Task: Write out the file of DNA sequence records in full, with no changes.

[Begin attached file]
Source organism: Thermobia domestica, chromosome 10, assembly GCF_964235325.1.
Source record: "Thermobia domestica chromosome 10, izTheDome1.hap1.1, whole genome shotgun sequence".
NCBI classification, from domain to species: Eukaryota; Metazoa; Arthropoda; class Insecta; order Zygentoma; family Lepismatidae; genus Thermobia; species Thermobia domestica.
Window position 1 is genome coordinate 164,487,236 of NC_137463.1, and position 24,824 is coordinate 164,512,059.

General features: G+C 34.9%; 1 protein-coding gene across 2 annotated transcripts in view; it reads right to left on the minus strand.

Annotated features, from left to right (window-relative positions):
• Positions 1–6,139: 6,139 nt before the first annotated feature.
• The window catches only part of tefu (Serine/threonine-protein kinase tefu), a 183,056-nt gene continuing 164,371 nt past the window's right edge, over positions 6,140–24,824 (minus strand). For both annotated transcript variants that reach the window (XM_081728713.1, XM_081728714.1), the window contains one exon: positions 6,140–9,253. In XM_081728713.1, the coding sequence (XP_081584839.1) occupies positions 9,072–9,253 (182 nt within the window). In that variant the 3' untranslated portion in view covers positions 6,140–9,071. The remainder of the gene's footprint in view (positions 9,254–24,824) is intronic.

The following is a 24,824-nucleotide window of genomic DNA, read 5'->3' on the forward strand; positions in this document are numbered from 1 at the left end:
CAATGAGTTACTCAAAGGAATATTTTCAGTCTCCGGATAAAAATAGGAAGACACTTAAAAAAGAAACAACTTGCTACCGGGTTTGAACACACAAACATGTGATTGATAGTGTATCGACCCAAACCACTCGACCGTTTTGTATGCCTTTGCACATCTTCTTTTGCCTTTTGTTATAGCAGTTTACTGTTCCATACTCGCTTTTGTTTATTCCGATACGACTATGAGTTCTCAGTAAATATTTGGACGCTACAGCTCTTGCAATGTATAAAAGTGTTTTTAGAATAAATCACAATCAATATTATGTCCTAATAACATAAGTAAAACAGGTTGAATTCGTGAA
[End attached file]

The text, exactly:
Source organism: Thermobia domestica, chromosome 10, assembly GCF_964235325.1.
Source record: "Thermobia domestica chromosome 10, izTheDome1.hap1.1, whole genome shotgun sequence".
NCBI classification, from domain to species: Eukaryota; Metazoa; Arthropoda; class Insecta; order Zygentoma; family Lepismatidae; genus Thermobia; species Thermobia domestica.
Window position 1 is genome coordinate 164,487,236 of NC_137463.1, and position 24,824 is coordinate 164,512,059.

General features: G+C 34.9%; 1 protein-coding gene across 2 annotated transcripts in view; it reads right to left on the minus strand.

Annotated features, from left to right (window-relative positions):
• Positions 1–6,139: 6,139 nt before the first annotated feature.
• The window catches only part of tefu (Serine/threonine-protein kinase tefu), a 183,056-nt gene continuing 164,371 nt past the window's right edge, over positions 6,140–24,824 (minus strand). For both annotated transcript variants that reach the window (XM_081728713.1, XM_081728714.1), the window contains one exon: positions 6,140–9,253. In XM_081728713.1, the coding sequence (XP_081584839.1) occupies positions 9,072–9,253 (182 nt within the window). In that variant the 3' untranslated portion in view covers positions 6,140–9,071. The remainder of the gene's footprint in view (positions 9,254–24,824) is intronic.

The following is a 24,824-nucleotide window of genomic DNA, read 5'->3' on the forward strand; positions in this document are numbered from 1 at the left end:
CAATGAGTTACTCAAAGGAATATTTTCAGTCTCCGGATAAAAATAGGAAGACACTTAAAAAAGAAACAACTTGCTACCGGGTTTGAACACACAAACATGTGATTGATAGTGTATCGACCCAAACCACTCGACCGTTTTGTATGCCTTTGCACATCTTCTTTTGCCTTTTGTTATAGCAGTTTACTGTTCCATACTCGCTTTTGTTTATTCCGATACGACTATGAGTTCTCAGTAAATATTTGGACGCTACAGCTCTTGCAATGTATAAAAGTGTTTTTAGAATAAATCACAATCAATATTATGTCCTAATAACATAAGTAAAACAGGTTGAATTCGTGAA